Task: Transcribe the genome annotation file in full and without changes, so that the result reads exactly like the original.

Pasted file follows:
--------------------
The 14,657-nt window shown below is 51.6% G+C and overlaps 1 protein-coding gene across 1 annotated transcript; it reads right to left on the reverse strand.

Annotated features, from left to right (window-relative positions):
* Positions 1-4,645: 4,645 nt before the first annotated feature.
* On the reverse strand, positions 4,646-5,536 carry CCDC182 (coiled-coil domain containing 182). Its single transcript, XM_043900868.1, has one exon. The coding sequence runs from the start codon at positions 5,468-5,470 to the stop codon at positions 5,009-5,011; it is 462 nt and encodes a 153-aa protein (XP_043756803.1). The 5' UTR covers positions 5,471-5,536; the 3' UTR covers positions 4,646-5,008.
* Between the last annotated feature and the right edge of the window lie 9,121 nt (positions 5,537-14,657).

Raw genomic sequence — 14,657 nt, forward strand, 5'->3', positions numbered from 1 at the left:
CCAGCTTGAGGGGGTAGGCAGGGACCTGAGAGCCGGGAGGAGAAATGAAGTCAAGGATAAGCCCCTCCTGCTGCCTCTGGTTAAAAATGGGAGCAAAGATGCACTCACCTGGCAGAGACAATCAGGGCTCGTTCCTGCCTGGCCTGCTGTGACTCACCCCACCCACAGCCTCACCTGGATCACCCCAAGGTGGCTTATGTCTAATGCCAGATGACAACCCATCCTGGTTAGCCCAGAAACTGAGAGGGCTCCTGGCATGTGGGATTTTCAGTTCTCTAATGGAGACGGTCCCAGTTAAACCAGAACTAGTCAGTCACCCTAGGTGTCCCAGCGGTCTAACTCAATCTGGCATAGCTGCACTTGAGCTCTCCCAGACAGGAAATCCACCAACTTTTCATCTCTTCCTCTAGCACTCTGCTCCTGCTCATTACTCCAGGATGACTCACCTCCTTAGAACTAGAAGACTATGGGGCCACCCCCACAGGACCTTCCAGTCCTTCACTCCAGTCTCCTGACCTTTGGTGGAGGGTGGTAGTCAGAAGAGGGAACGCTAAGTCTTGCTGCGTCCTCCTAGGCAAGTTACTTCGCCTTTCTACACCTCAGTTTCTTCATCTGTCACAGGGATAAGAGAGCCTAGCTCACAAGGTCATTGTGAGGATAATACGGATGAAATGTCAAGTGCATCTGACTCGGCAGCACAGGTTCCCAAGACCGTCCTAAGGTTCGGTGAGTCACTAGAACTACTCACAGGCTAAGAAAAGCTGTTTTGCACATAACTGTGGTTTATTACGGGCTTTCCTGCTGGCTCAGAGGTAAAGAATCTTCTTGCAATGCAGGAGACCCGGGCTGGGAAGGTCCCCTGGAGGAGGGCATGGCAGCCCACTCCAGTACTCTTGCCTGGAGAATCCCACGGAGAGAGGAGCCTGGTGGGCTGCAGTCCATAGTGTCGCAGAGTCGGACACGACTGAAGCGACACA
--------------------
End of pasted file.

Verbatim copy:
The 14,657-nt window shown below is 51.6% G+C and overlaps 1 protein-coding gene across 1 annotated transcript; it reads right to left on the reverse strand.

Annotated features, from left to right (window-relative positions):
* Positions 1-4,645: 4,645 nt before the first annotated feature.
* On the reverse strand, positions 4,646-5,536 carry CCDC182 (coiled-coil domain containing 182). Its single transcript, XM_043900868.1, has one exon. The coding sequence runs from the start codon at positions 5,468-5,470 to the stop codon at positions 5,009-5,011; it is 462 nt and encodes a 153-aa protein (XP_043756803.1). The 5' UTR covers positions 5,471-5,536; the 3' UTR covers positions 4,646-5,008.
* Between the last annotated feature and the right edge of the window lie 9,121 nt (positions 5,537-14,657).

Raw genomic sequence — 14,657 nt, forward strand, 5'->3', positions numbered from 1 at the left:
CCAGCTTGAGGGGGTAGGCAGGGACCTGAGAGCCGGGAGGAGAAATGAAGTCAAGGATAAGCCCCTCCTGCTGCCTCTGGTTAAAAATGGGAGCAAAGATGCACTCACCTGGCAGAGACAATCAGGGCTCGTTCCTGCCTGGCCTGCTGTGACTCACCCCACCCACAGCCTCACCTGGATCACCCCAAGGTGGCTTATGTCTAATGCCAGATGACAACCCATCCTGGTTAGCCCAGAAACTGAGAGGGCTCCTGGCATGTGGGATTTTCAGTTCTCTAATGGAGACGGTCCCAGTTAAACCAGAACTAGTCAGTCACCCTAGGTGTCCCAGCGGTCTAACTCAATCTGGCATAGCTGCACTTGAGCTCTCCCAGACAGGAAATCCACCAACTTTTCATCTCTTCCTCTAGCACTCTGCTCCTGCTCATTACTCCAGGATGACTCACCTCCTTAGAACTAGAAGACTATGGGGCCACCCCCACAGGACCTTCCAGTCCTTCACTCCAGTCTCCTGACCTTTGGTGGAGGGTGGTAGTCAGAAGAGGGAACGCTAAGTCTTGCTGCGTCCTCCTAGGCAAGTTACTTCGCCTTTCTACACCTCAGTTTCTTCATCTGTCACAGGGATAAGAGAGCCTAGCTCACAAGGTCATTGTGAGGATAATACGGATGAAATGTCAAGTGCATCTGACTCGGCAGCACAGGTTCCCAAGACCGTCCTAAGGTTCGGTGAGTCACTAGAACTACTCACAGGCTAAGAAAAGCTGTTTTGCACATAACTGTGGTTTATTACGGGCTTTCCTGCTGGCTCAGAGGTAAAGAATCTTCTTGCAATGCAGGAGACCCGGGCTGGGAAGGTCCCCTGGAGGAGGGCATGGCAGCCCACTCCAGTACTCTTGCCTGGAGAATCCCACGGAGAGAGGAGCCTGGTGGGCTGCAGTCCATAGTGTCGCAGAGTCGGACACGACTGAAGCGACACA